South Korean carmaker Kia is telling its global distributors that sales of compact SUVs will grow a further 20 per cent over the next three years, from 6.5 million in 2018 to more than 8.2 million in 2022.
It’s a forecast that falls in line with the segment’s growth in New Zealand. At the end of June, 10,551 compact SUVs were registered with the NZ Transport Agency (NZTA), up 4.3 per cent on the 10,125 logged in the same six-month period last year.
Assuming the growth continues for the rest of the year, compact SUV registrations for 2019 will total around 21,800 – a 4.3 per cent hike on last year’s 20,937.
Factor in ongoing 4-5 per cent growth each year over the next three (roughly 22,800 compact SUVs in 2020; 23,900 in 2021; 25,000 in 2022) and Kia’s prediction will have been pretty much on the money: a 19 per cent gain on 2018.
The projected growth in the smaller SUV segment is one of the reasons Kia is bringing its new Seltos SUV to New Zealand, either later this year or early next.
Another is Seltos’ standout feature: its cabin space. It has “the largest cabin and trunk (boot) of any B-segment SUV currently on sale”, says Kia.
B-segment includes models such as the Hyundai Kona, Mazda CX-3, Suzuki S-Cross, Holden Trax, Mitsubishi ASX, Honda HR-V, Toyota CH-R.
The name Seltos comes from Greek mythology, from Celtus/Celtos, the son of the Greek hero Heracles. The Romans called him Hercules.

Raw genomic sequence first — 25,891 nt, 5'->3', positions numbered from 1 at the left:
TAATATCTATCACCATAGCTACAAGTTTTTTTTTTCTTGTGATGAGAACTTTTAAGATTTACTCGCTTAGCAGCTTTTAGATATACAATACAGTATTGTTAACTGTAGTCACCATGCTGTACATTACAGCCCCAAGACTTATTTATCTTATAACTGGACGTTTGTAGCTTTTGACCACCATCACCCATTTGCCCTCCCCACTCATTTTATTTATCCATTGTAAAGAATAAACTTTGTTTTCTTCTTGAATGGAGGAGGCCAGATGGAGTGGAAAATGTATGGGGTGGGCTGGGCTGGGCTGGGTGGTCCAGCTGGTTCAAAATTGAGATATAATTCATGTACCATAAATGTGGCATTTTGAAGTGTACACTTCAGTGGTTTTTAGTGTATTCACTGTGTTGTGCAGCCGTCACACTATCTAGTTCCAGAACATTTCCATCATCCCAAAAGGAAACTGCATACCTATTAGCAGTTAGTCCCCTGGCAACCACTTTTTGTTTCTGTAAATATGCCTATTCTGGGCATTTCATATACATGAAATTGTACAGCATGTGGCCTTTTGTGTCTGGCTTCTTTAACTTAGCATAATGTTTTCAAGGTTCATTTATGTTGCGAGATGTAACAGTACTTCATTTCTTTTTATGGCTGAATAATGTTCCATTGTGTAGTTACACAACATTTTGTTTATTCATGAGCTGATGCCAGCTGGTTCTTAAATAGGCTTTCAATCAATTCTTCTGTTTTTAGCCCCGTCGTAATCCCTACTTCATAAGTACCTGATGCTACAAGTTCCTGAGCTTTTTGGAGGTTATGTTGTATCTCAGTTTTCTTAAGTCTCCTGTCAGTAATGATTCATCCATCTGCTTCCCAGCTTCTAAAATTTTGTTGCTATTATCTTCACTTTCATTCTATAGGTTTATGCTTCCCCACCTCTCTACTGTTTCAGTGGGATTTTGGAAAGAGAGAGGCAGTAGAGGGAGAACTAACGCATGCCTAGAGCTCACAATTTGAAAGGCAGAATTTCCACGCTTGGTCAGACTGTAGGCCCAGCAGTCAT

But the Greek/Roman historian Appian of Alexandria reckoned Heracles/Hercules was dreaming, that Celtus/Celtos was instead the son of the cyclops Polyphemus and his wife Galatea, and therefore the grandson of Poseidon, god of the sea.
Whatever the boy’s provenance, Kia dipped into Homer’s Odyssey and replaced the “C” with an “S”, for sportiness and speed, it said.
“Seltos has absolutely everything to be a contender in the compact SUV segment for our brand,” says Kia NZ general manager Todd McDonald.
But he’s not sure which of the four equipment grades will be suitable. “We’ve made no decision. We have to look at what’s available, how the pricing fits in the New Zealand market. ”
The line-up starts with the S grade, then the Sport, the Sport+ and the flagship GT-Line. S grade rides on 16-inch alloys, Sport on 17s, and Sport+ and GT-Line on 18s.
The S grade and Sport will be powered by a 2.0-litre petrol engine running the fuel-saving Atkinson cycle and putting out 110kW and 180Nm through the front wheels. Gearbox is a CVT unit.
Sport+ and GT-Line will use a 1.6-litre turbocharged petrol engine making 130kW and 265Nm and mated to a seven-speed dual-clutch gearbox and on-demand all-wheel drive. There’s also a locking centre differential.
S grade and Sport use a torsion beam set-up at the rear; Sport+ and GT-Line get an independent multi-link arrangement.
Seltos is 4370mm long — about 200mm longer than a Kona and 100mm longer than the Mazda CX-3 — and 1800mm wide. Its 2630mm wheelbase is just 40mm shorter than its bigger stablemate, the Sportage. Height is 1615mm and ground clearance 183mm.
The boot has two levels and provides a class-leading 498 litres of storage – but that’s with a get-home wheel and not a full-size spare. What NZ gets will be known closer to launch.